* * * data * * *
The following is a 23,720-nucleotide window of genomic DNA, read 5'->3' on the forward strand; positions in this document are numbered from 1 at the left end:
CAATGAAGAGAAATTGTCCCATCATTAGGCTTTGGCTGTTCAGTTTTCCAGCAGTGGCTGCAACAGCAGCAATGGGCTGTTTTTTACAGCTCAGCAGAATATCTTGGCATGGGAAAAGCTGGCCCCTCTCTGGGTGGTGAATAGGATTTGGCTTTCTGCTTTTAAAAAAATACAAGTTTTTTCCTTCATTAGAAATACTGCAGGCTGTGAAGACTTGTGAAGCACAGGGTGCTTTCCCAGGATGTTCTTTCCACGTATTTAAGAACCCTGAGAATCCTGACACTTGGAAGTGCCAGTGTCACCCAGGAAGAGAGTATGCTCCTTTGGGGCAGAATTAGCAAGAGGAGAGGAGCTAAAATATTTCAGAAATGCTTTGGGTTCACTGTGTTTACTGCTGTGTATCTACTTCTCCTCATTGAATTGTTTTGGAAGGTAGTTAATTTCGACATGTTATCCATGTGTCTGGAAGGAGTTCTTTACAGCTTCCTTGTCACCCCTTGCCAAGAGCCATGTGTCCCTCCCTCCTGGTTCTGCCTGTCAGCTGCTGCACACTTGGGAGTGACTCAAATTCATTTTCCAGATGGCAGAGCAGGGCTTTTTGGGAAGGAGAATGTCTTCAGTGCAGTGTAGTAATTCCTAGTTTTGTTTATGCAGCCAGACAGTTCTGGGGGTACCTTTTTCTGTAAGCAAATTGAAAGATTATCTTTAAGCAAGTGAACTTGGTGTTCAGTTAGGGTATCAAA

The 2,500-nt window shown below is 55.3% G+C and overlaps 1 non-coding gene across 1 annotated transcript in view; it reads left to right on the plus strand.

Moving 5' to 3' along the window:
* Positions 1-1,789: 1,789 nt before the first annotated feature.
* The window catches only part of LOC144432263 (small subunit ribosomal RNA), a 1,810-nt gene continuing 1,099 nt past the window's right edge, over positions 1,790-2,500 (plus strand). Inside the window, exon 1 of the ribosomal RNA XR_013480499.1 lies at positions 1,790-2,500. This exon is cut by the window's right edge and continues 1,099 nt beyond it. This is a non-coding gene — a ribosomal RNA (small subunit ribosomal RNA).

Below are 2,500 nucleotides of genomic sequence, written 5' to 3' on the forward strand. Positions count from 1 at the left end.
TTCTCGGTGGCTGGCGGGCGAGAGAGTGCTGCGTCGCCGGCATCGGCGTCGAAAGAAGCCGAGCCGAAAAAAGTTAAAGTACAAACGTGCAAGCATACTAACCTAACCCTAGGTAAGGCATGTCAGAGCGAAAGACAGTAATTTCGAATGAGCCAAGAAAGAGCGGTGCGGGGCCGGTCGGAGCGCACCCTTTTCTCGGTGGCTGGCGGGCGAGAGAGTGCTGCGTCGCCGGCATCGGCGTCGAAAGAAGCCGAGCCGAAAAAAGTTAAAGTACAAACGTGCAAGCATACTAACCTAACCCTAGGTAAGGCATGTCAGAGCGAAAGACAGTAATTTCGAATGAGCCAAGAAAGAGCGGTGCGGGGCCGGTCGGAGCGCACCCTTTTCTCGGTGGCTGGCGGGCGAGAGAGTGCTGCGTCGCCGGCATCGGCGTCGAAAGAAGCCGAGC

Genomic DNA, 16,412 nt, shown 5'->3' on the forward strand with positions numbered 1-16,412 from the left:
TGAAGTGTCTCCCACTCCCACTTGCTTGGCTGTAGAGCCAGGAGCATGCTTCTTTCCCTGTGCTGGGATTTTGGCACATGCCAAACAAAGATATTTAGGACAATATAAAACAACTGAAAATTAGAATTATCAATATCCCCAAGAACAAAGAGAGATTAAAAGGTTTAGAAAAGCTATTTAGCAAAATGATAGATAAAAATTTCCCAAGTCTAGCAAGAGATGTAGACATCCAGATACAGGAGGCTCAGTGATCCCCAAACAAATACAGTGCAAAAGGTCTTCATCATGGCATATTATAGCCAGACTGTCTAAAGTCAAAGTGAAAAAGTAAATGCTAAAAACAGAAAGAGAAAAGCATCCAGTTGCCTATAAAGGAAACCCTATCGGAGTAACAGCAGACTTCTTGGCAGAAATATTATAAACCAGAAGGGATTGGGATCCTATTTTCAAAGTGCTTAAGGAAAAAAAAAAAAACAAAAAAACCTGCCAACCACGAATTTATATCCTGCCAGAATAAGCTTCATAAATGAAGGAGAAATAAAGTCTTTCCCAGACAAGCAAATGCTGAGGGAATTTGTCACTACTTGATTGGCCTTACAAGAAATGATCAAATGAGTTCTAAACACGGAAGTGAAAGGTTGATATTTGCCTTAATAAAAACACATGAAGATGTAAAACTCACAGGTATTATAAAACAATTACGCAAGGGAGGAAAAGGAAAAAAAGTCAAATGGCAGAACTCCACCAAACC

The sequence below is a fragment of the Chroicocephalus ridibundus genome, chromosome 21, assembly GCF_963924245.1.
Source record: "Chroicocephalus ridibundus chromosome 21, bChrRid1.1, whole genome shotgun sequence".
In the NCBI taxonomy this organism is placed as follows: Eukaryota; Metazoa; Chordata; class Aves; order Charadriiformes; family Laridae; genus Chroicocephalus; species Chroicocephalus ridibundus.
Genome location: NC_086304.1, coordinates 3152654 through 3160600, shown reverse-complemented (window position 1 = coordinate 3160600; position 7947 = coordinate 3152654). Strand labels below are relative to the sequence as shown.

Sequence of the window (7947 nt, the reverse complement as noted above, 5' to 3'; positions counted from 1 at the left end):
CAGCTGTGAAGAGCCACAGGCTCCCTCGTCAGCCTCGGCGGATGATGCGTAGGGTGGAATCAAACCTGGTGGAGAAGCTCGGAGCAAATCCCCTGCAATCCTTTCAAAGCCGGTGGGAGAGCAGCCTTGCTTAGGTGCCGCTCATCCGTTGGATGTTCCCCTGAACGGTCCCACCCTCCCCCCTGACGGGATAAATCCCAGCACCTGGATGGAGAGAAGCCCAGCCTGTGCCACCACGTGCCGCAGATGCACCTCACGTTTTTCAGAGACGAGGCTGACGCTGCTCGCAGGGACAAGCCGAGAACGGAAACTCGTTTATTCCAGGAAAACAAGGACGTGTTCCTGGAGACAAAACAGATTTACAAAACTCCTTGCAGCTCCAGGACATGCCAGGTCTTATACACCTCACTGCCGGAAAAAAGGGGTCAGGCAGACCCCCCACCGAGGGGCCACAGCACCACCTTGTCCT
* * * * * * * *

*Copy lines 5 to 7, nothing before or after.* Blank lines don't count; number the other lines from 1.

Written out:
* Positions 1-1,789: 1,789 nt before the first annotated feature.
* The window catches only part of LOC144432263 (small subunit ribosomal RNA), a 1,810-nt gene continuing 1,099 nt past the window's right edge, over positions 1,790-2,500 (plus strand). Inside the window, exon 1 of the ribosomal RNA XR_013480499.1 lies at positions 1,790-2,500. This exon is cut by the window's right edge and continues 1,099 nt beyond it. This is a non-coding gene — a ribosomal RNA (small subunit ribosomal RNA).

Below are 2,500 nucleotides of genomic sequence, written 5' to 3' on the forward strand. Positions count from 1 at the left end.